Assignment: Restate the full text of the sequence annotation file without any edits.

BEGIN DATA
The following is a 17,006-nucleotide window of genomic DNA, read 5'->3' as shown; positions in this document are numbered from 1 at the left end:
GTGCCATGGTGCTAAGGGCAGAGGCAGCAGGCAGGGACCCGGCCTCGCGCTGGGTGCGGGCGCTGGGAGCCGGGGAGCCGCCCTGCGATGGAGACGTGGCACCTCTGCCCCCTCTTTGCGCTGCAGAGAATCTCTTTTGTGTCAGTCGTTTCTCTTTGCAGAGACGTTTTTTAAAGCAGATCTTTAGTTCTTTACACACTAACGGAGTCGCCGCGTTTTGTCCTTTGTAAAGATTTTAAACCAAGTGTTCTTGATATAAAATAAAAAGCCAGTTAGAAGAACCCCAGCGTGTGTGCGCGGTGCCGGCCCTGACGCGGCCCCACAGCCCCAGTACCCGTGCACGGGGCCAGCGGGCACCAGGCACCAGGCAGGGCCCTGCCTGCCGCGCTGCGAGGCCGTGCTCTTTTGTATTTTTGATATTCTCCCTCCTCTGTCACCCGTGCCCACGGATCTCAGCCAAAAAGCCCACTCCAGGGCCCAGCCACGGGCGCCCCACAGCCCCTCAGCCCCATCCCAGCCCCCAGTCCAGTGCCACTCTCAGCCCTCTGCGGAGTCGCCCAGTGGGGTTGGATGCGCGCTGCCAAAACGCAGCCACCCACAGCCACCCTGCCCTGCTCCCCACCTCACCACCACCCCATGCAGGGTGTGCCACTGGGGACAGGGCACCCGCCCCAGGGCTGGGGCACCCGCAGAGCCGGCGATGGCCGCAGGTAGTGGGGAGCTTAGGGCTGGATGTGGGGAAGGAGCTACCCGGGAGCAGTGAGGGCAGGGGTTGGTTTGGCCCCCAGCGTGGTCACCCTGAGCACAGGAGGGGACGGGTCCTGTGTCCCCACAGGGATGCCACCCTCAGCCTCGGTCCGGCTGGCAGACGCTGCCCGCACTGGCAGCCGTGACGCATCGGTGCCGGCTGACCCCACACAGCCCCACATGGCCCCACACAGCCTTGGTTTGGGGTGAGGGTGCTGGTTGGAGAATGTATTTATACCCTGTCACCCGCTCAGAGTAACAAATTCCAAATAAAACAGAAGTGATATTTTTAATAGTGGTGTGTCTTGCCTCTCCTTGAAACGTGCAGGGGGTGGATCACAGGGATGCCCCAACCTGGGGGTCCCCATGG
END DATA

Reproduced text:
The following is a 17,006-nucleotide window of genomic DNA, read 5'->3' as shown; positions in this document are numbered from 1 at the left end:
GTGCCATGGTGCTAAGGGCAGAGGCAGCAGGCAGGGACCCGGCCTCGCGCTGGGTGCGGGCGCTGGGAGCCGGGGAGCCGCCCTGCGATGGAGACGTGGCACCTCTGCCCCCTCTTTGCGCTGCAGAGAATCTCTTTTGTGTCAGTCGTTTCTCTTTGCAGAGACGTTTTTTAAAGCAGATCTTTAGTTCTTTACACACTAACGGAGTCGCCGCGTTTTGTCCTTTGTAAAGATTTTAAACCAAGTGTTCTTGATATAAAATAAAAAGCCAGTTAGAAGAACCCCAGCGTGTGTGCGCGGTGCCGGCCCTGACGCGGCCCCACAGCCCCAGTACCCGTGCACGGGGCCAGCGGGCACCAGGCACCAGGCAGGGCCCTGCCTGCCGCGCTGCGAGGCCGTGCTCTTTTGTATTTTTGATATTCTCCCTCCTCTGTCACCCGTGCCCACGGATCTCAGCCAAAAAGCCCACTCCAGGGCCCAGCCACGGGCGCCCCACAGCCCCTCAGCCCCATCCCAGCCCCCAGTCCAGTGCCACTCTCAGCCCTCTGCGGAGTCGCCCAGTGGGGTTGGATGCGCGCTGCCAAAACGCAGCCACCCACAGCCACCCTGCCCTGCTCCCCACCTCACCACCACCCCATGCAGGGTGTGCCACTGGGGACAGGGCACCCGCCCCAGGGCTGGGGCACCCGCAGAGCCGGCGATGGCCGCAGGTAGTGGGGAGCTTAGGGCTGGATGTGGGGAAGGAGCTACCCGGGAGCAGTGAGGGCAGGGGTTGGTTTGGCCCCCAGCGTGGTCACCCTGAGCACAGGAGGGGACGGGTCCTGTGTCCCCACAGGGATGCCACCCTCAGCCTCGGTCCGGCTGGCAGACGCTGCCCGCACTGGCAGCCGTGACGCATCGGTGCCGGCTGACCCCACACAGCCCCACATGGCCCCACACAGCCTTGGTTTGGGGTGAGGGTGCTGGTTGGAGAATGTATTTATACCCTGTCACCCGCTCAGAGTAACAAATTCCAAATAAAACAGAAGTGATATTTTTAATAGTGGTGTGTCTTGCCTCTCCTTGAAACGTGCAGGGGGTGGATCACAGGGATGCCCCAACCTGGGGGTCCCCATGG